# Equation for upward motion of the particle with air drag

## Homework Statement

A particle of mass m is thrown upward with velocity v and there is retarding air resistance proportional to the square of the velocity with proportionality constant k. if the particle attains a maximum height after time t, and g is the gravitational acceleration, what is the velocity v?

## The Attempt at a Solution

if i take D=kv2 and now two forces act on the particle F=mg and the retarding force but the options here are a) √(k/g)tan[√(g/k)t]
b)√(gk) tan [√(g/k)t]
c) √(g/k) tan[√(gk)t]
d) √(gk) tan[√(gk)t]
so i m having problem in figuring out how this tan factor come in .......

BiGyElLoWhAt
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## Homework Statement

A particle of mass m is thrown upward with velocity v and there is retarding air resistance proportional to the square of the velocity with proportionality constant k. if the particle attains a maximum height after time t, and g is the gravitational acceleration, what is the velocity v?

## The Attempt at a Solution

if i take D=kv2 and now two forces act on the particle F=mg and the retarding force but the options here are a) √(k/g)tan[√(g/k)t]
b)√(gk) tan [√(g/k)t]
c) √(g/k) tan[√(gk)t]
d) √(gk) tan[√(gk)t]
so i m having problem in figuring out how this tan factor come in .......

Let me just clean this up:

If I take ##D = kv^2 ## and now two forces act on the particle ##F = mg## and the retarding force (##D##?) but the options here are:
a) ##\sqrt{k/g}\ tan(\sqrt{g/k}\ t)##
b) ##\sqrt{gk}\ tan(\sqrt{g/k}\ t)##
c) ##\sqrt{g/k}\ tan(\sqrt{gk}\ t)##
a) ##\sqrt{gk}\ tan(\sqrt{gk}\ t)##

right?
Is the retarding force you're referring to ##D##?

Where did you get these options? Are these supposed to be final answers? Multiple choice question I'm assuming, no?

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haruspex
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usha said:
If I take ##D = kv^2 ## and now two forces act on the particle ##F = mg## and the retarding force
So what equation do you get for the motion?

AlephZero
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Did you make a typo in the answer options, or have you defined ##k## wrongly?

I don't think any of the options have the correct dimensions. For example the expressions inside ##\tan(\cdots)## are not dimensionless.

haruspex
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Did you make a typo in the answer options, or have you defined ##k## wrongly?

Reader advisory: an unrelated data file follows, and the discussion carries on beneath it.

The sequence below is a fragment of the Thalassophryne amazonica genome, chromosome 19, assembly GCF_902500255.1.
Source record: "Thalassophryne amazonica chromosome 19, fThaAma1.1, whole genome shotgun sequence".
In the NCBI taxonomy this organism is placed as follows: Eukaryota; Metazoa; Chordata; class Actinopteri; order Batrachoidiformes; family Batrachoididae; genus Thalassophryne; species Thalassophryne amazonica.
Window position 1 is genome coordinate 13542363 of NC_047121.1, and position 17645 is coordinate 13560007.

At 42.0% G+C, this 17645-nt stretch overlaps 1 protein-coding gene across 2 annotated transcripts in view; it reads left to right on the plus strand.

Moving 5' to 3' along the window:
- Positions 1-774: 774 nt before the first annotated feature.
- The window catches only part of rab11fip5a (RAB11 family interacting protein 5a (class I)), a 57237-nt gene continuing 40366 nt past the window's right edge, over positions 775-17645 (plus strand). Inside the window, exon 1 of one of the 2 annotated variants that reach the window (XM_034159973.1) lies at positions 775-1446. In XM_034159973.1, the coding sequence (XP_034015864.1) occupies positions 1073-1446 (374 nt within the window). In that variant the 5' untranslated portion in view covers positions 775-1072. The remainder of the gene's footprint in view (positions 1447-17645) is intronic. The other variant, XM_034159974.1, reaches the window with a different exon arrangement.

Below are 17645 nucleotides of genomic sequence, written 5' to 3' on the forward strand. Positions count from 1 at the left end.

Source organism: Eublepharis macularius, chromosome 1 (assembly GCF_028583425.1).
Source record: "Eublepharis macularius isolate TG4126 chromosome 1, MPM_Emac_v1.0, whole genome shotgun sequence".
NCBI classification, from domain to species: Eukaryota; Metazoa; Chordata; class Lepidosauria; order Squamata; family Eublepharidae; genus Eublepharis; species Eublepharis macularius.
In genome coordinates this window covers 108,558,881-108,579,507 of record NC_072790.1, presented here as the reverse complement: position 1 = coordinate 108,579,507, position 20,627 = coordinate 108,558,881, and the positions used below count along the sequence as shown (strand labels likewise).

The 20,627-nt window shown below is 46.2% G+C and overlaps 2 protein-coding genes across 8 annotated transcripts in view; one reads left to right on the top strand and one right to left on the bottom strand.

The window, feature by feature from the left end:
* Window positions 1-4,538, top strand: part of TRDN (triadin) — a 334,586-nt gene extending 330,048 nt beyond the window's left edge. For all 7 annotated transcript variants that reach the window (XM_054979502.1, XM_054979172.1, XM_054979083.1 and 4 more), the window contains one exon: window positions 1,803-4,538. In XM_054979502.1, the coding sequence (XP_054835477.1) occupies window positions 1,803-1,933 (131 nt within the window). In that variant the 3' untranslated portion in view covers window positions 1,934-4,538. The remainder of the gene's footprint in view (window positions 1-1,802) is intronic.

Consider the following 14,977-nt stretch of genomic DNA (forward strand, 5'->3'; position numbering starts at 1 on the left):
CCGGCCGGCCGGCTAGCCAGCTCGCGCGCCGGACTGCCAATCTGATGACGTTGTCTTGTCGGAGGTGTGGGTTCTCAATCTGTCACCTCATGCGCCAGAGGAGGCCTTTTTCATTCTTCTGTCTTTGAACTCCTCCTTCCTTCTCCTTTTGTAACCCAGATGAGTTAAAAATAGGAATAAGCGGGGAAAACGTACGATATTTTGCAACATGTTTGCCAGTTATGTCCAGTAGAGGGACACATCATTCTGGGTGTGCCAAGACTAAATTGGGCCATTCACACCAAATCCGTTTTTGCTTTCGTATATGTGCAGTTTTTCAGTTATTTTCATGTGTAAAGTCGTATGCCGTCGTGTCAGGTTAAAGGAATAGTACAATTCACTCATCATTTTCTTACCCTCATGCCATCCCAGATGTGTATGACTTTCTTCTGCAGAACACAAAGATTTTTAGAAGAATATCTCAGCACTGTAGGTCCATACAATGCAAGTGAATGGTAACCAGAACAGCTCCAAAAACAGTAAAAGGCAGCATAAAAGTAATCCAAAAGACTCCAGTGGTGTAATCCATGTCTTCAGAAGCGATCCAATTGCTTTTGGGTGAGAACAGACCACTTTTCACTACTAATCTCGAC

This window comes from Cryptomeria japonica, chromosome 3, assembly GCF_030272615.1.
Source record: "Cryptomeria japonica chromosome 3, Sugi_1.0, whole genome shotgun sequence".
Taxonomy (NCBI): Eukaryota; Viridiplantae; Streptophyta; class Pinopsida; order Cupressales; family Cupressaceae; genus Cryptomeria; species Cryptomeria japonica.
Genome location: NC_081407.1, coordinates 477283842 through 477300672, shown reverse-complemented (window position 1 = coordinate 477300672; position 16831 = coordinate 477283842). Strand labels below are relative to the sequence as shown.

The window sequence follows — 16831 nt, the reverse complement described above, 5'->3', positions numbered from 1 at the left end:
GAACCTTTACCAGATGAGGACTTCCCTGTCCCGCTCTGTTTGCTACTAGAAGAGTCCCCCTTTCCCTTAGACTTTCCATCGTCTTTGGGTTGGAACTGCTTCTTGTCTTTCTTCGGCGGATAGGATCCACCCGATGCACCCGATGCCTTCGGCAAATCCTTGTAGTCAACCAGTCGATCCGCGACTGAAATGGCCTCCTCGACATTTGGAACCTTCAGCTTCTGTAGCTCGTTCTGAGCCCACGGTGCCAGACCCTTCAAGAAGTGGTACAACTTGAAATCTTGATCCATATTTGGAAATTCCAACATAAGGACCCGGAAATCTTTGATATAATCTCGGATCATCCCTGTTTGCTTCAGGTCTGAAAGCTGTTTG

I don't think any of the options have the correct dimensions. For example the expressions inside ##\tan(\cdots)## are not dimensionless.

How true... looks like the question should have said the drag force is mkv2; or maybe k in each option should be replaced by k/m.
Btw, if we assume that one of the options is then correct, the question can be answered merely by selecting the one with the right dimensions everywhere. There is no need to find or solve any equations of motion. Quick, but somewhat unsatisfactory, since we never get to discover how the tan function comes into it.

AlephZero
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How true... looks like the question should have said the drag force is mkv2

That doesn't make much physical sense, because the drag force depends on the shape of the object but not on its mass.

Maybe the best option is wait for the OP to come back.

haruspex
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That doesn't make much physical sense, because the drag force depends on the shape of the object but not on its mass.
I did not mean to suggest that such a k would have a physical meaning. I agree that the choice of k as the letter suggests the force should be kv2, because k is commonly used that way in this context. But given that m is fixed here, there's nothing to stop the question setter from choosing to define k as force/(mv2).

this question is from JEST 2013 (joint entrance screening test) and the answer is supposed to be (c) according to the answer key.

haruspex
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this question is from JEST 2013 (joint entrance screening test) and the answer is supposed to be (c) according to the answer key.

If we ignore the 'missing mass' problem, and take the drag equation to be F = mkv2, option (c) is the only one that's dimensionally correct. Do you see that?

oh!.. yes never thought of taking F = mkv2..... now i see it....thanks

My guess is
Fnet = -Fweight - Fdrag = m ⋅ dv/dt
-m ⋅ g - k ⋅ v² = m ⋅ dv/dt
dv/(k / m ⋅ v² + g) = -dt

Notice that
∫1/(1 + x²)dx = atan(x)
Then
v(t) = √( g ⋅ m / k ) ⋅ tan( -t ⋅ √( g ⋅ k / m ))
assuming initial velocity is 0

haruspex
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My guess is
Fnet = -Fweight - Fdrag = m ⋅ dv/dt
-m ⋅ g - k ⋅ v² = m ⋅ dv/dt
dv/(k / m ⋅ v² + g) = -dt

Notice that
∫1/(1 + x²)dx = atan(x)
Then
v(t) = √( g ⋅ m / k ) ⋅ tan( -t ⋅ √( g ⋅ k / m ))
assuming initial velocity is 0
Yes, but the difficulty was that does not match any of the offered choices. To get one of those, you have to realise that k here need not be what you expect. You are only told it is a constant of proportionality, so it need not conform to the equation "drag=kv2".